Fred Gilliland laughed at the short arm of the U.S. law. He would never be brought to justice, he boasted this year to a frequent visitor to his waterfront condo. He had Canada to thank for that.

Gilliland, 53, was charged four years ago by a grand jury in Florida with helping to bilk investors out of millions of dollars in an offshore investment swindle. But he fled to Vancouver, where the tall, tanned con man with the sleek blue BMW could cruise the dockside coffee shops and sweet-talk more victims into investing in stock schemes.

Sure, there were extradition proceedings. But by the time Canada finished its legal hand-wringing, he boasted in March to his acquaintance -- and to a hidden tape recorder -- he would be long gone. To Brazil, maybe, or Belize.

Gilliland, a Canadian citizen, had reason to be confident. Legal experts and law enforcement authorities on both sides of the border say the protracted extradition process and lengthy appeals in Canada let fugitives escape justice for years.

"They've exploited the border," said Sgt. Tim Alder, a fraud specialist with the Royal Canadian Mounted Police in Vancouver. "Extradition is slow and sluggish. We often shake our heads and say, 'What's the problem here?' Canada should not be seen as a sanctuary."

Canadian authorities say they receive an average of 130 to 160 extradition requests from the United States each year for suspects in crimes that include murder, drug offenses, fraud and parental abductions in custody disputes. Authorities say there is no record of how long those requests take and many suspects waive their right to fight extradition and agree to be returned. But those with the will and a good lawyer can snarl the process for years with appeals.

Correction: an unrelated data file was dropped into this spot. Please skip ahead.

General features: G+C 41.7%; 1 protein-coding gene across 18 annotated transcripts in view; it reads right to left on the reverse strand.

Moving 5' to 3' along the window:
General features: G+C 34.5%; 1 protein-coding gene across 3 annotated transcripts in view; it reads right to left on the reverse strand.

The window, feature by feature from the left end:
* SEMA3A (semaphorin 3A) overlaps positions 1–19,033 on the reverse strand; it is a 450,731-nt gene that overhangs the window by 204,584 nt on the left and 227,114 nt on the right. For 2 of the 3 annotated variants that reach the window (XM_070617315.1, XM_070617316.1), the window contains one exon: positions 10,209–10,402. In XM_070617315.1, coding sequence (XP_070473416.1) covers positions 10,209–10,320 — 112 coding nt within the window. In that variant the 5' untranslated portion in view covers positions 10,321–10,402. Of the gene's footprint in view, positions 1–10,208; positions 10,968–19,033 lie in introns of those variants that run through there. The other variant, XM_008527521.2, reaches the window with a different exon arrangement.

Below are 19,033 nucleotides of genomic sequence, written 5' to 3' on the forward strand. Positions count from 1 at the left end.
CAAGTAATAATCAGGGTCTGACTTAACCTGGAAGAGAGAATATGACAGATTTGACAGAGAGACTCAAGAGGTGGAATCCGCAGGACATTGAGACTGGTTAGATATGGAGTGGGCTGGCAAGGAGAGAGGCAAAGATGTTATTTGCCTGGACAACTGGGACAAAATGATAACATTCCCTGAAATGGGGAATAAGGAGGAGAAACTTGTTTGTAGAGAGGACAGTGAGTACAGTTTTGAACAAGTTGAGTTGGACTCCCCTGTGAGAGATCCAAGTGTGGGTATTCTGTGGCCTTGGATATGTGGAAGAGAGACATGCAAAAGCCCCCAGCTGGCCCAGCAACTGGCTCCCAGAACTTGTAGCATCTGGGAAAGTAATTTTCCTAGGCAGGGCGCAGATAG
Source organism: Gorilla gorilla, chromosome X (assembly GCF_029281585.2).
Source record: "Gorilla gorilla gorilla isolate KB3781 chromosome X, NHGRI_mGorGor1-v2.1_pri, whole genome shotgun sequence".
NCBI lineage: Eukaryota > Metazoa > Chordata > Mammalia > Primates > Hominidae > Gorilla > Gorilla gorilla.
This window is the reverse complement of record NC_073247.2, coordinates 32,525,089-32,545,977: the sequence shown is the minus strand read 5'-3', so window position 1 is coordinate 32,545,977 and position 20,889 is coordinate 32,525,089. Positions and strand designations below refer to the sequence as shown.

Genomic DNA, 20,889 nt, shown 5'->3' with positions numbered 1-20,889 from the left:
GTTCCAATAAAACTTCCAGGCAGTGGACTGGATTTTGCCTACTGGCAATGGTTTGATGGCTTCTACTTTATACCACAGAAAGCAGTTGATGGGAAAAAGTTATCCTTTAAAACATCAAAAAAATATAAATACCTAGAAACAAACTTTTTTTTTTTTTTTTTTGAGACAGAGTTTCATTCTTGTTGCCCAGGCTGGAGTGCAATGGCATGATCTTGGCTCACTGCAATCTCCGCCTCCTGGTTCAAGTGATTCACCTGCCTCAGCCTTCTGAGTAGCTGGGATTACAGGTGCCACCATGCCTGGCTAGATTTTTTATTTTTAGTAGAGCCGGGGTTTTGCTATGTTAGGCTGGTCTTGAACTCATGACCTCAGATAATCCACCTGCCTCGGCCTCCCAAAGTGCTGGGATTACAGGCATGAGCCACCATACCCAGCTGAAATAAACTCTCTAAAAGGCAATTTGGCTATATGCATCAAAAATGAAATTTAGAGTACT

Rakesh Saxena, a high-profile financier wanted by Thai authorities for allegedly embezzling $88 million, has successfully avoided extradition from his home in British Columbia since his arrest nine years ago.

Lai Changxing, called the most-wanted man in China for his alleged involvement in a multibillion-dollar smuggling operation, has been living in Canada for four years fighting extradition.

Another Canadian, Monique Turenne, fought extradition to Florida for almost a decade to avoid facing trial in her husband's murder. She was finally extradited last year.

Extradition becomes even more difficult if capital punishment is involved. Canada abolished the death penalty in 1976, and in 2001 the Canadian Supreme Court said authorities had to secure -- and review -- a written guarantee from U.S. prosecutors waiving the death penalty before a wanted person was sent south.

Canadian authorities say the careful judicial process prevents mistakes.

"The extradition process may take some time, but it works," said a Justice Ministry spokesman, Patrick Charette. "It's a safeguard."

Extradition from Canada requires a judge to hear evidence on the crime and an approval by the federal justice minister. A third judicial step is needed if the suspect could face the death penalty. At each step in those decisions, the suspect can appeal through the clogged Canadian courts.